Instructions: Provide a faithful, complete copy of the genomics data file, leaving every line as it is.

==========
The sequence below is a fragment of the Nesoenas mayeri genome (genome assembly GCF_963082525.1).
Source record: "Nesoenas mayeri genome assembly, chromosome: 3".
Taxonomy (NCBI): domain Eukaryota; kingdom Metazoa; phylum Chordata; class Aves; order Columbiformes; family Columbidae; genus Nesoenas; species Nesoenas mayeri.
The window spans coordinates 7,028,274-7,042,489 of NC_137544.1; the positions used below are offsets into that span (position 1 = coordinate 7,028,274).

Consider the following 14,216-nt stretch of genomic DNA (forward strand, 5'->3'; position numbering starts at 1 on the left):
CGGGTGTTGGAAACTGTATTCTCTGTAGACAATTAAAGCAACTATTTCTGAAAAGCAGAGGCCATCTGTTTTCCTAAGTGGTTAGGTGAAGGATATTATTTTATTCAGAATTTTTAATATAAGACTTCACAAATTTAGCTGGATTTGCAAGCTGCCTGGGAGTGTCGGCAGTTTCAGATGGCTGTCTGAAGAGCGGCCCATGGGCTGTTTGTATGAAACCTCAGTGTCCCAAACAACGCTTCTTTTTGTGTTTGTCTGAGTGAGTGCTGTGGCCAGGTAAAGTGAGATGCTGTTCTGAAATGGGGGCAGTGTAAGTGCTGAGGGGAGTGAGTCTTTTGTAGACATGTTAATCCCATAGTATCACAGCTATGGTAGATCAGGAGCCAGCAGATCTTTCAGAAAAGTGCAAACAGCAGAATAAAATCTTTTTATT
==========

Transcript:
The sequence below is a fragment of the Nesoenas mayeri genome (genome assembly GCF_963082525.1).
Source record: "Nesoenas mayeri genome assembly, chromosome: 3".
Taxonomy (NCBI): domain Eukaryota; kingdom Metazoa; phylum Chordata; class Aves; order Columbiformes; family Columbidae; genus Nesoenas; species Nesoenas mayeri.
The window spans coordinates 7,028,274-7,042,489 of NC_137544.1; the positions used below are offsets into that span (position 1 = coordinate 7,028,274).

Consider the following 14,216-nt stretch of genomic DNA (forward strand, 5'->3'; position numbering starts at 1 on the left):
CGGGTGTTGGAAACTGTATTCTCTGTAGACAATTAAAGCAACTATTTCTGAAAAGCAGAGGCCATCTGTTTTCCTAAGTGGTTAGGTGAAGGATATTATTTTATTCAGAATTTTTAATATAAGACTTCACAAATTTAGCTGGATTTGCAAGCTGCCTGGGAGTGTCGGCAGTTTCAGATGGCTGTCTGAAGAGCGGCCCATGGGCTGTTTGTATGAAACCTCAGTGTCCCAAACAACGCTTCTTTTTGTGTTTGTCTGAGTGAGTGCTGTGGCCAGGTAAAGTGAGATGCTGTTCTGAAATGGGGGCAGTGTAAGTGCTGAGGGGAGTGAGTCTTTTGTAGACATGTTAATCCCATAGTATCACAGCTATGGTAGATCAGGAGCCAGCAGATCTTTCAGAAAAGTGCAAACAGCAGAATAAAATCTTTTTATT